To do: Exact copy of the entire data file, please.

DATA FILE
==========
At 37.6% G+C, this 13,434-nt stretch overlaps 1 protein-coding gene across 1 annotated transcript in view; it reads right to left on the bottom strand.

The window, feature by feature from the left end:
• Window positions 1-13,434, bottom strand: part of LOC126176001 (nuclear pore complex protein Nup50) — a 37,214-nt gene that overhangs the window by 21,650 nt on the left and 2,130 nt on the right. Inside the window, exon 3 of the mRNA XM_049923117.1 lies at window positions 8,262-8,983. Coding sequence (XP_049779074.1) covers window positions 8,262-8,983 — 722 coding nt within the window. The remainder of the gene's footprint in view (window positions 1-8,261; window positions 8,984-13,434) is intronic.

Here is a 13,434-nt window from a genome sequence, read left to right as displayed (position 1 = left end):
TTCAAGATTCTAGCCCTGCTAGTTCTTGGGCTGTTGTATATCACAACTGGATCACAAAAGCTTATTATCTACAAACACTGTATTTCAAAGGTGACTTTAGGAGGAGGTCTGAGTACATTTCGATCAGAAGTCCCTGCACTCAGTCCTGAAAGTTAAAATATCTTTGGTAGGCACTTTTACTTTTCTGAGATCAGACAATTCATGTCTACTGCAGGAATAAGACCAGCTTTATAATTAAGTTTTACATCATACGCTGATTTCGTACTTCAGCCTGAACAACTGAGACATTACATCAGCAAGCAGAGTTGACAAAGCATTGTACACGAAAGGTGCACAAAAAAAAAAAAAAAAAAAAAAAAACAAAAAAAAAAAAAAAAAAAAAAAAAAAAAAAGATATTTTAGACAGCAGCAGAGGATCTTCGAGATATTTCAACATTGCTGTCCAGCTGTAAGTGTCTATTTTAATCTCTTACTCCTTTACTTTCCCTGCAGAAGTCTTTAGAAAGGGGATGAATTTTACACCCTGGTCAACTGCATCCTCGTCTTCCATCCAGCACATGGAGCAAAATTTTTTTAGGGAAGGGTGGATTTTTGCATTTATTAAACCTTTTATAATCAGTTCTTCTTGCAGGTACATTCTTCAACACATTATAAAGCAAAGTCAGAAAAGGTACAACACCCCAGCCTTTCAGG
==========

At 37.6% G+C, this 13,434-nt stretch overlaps 1 protein-coding gene across 1 annotated transcript in view; it reads right to left on the bottom strand.

The window, feature by feature from the left end:
• Window positions 1-13,434, bottom strand: part of LOC126176001 (nuclear pore complex protein Nup50) — a 37,214-nt gene that overhangs the window by 21,650 nt on the left and 2,130 nt on the right. Inside the window, exon 3 of the mRNA XM_049923117.1 lies at window positions 8,262-8,983. Coding sequence (XP_049779074.1) covers window positions 8,262-8,983 — 722 coding nt within the window. The remainder of the gene's footprint in view (window positions 1-8,261; window positions 8,984-13,434) is intronic.

Here is a 13,434-nt window from a genome sequence, read left to right as displayed (position 1 = left end):
TTCAAGATTCTAGCCCTGCTAGTTCTTGGGCTGTTGTATATCACAACTGGATCACAAAAGCTTATTATCTACAAACACTGTATTTCAAAGGTGACTTTAGGAGGAGGTCTGAGTACATTTCGATCAGAAGTCCCTGCACTCAGTCCTGAAAGTTAAAATATCTTTGGTAGGCACTTTTACTTTTCTGAGATCAGACAATTCATGTCTACTGCAGGAATAAGACCAGCTTTATAATTAAGTTTTACATCATACGCTGATTTCGTACTTCAGCCTGAACAACTGAGACATTACATCAGCAAGCAGAGTTGACAAAGCATTGTACACGAAAGGTGCACAAAAAAAAAAAAAAAAAAAAAAAAACAAAAAAAAAAAAAAAAAAAAAAAAAAAAAAAGATATTTTAGACAGCAGCAGAGGATCTTCGAGATATTTCAACATTGCTGTCCAGCTGTAAGTGTCTATTTTAATCTCTTACTCCTTTACTTTCCCTGCAGAAGTCTTTAGAAAGGGGATGAATTTTACACCCTGGTCAACTGCATCCTCGTCTTCCATCCAGCACATGGAGCAAAATTTTTTTAGGGAAGGGTGGATTTTTGCATTTATTAAACCTTTTATAATCAGTTCTTCTTGCAGGTACATTCTTCAACACATTATAAAGCAAAGTCAGAAAAGGTACAACACCCCAGCCTTTCAGG